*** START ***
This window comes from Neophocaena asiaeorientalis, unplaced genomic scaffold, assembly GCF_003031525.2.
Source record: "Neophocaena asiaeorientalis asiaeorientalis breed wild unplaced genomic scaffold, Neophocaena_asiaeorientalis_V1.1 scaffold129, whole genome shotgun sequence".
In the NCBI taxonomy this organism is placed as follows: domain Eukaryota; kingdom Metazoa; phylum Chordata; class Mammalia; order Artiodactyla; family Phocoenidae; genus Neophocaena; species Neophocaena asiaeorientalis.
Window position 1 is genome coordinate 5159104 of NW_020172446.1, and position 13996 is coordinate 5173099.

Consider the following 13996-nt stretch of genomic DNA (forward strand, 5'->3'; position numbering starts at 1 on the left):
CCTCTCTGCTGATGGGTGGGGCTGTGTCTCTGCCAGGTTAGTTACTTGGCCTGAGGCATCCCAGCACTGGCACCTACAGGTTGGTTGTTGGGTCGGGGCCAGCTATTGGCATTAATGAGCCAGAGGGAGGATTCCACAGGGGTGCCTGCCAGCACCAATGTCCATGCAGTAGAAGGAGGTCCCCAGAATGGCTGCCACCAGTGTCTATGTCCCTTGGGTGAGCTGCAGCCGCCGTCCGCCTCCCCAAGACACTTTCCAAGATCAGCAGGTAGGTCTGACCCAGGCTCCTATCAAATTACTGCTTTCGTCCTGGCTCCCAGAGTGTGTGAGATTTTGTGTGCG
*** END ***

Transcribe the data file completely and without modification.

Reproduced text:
This window comes from Neophocaena asiaeorientalis, unplaced genomic scaffold, assembly GCF_003031525.2.
Source record: "Neophocaena asiaeorientalis asiaeorientalis breed wild unplaced genomic scaffold, Neophocaena_asiaeorientalis_V1.1 scaffold129, whole genome shotgun sequence".
In the NCBI taxonomy this organism is placed as follows: domain Eukaryota; kingdom Metazoa; phylum Chordata; class Mammalia; order Artiodactyla; family Phocoenidae; genus Neophocaena; species Neophocaena asiaeorientalis.
Window position 1 is genome coordinate 5159104 of NW_020172446.1, and position 13996 is coordinate 5173099.

Consider the following 13996-nt stretch of genomic DNA (forward strand, 5'->3'; position numbering starts at 1 on the left):
CCTCTCTGCTGATGGGTGGGGCTGTGTCTCTGCCAGGTTAGTTACTTGGCCTGAGGCATCCCAGCACTGGCACCTACAGGTTGGTTGTTGGGTCGGGGCCAGCTATTGGCATTAATGAGCCAGAGGGAGGATTCCACAGGGGTGCCTGCCAGCACCAATGTCCATGCAGTAGAAGGAGGTCCCCAGAATGGCTGCCACCAGTGTCTATGTCCCTTGGGTGAGCTGCAGCCGCCGTCCGCCTCCCCAAGACACTTTCCAAGATCAGCAGGTAGGTCTGACCCAGGCTCCTATCAAATTACTGCTTTCGTCCTGGCTCCCAGAGTGTGTGAGATTTTGTGTGCG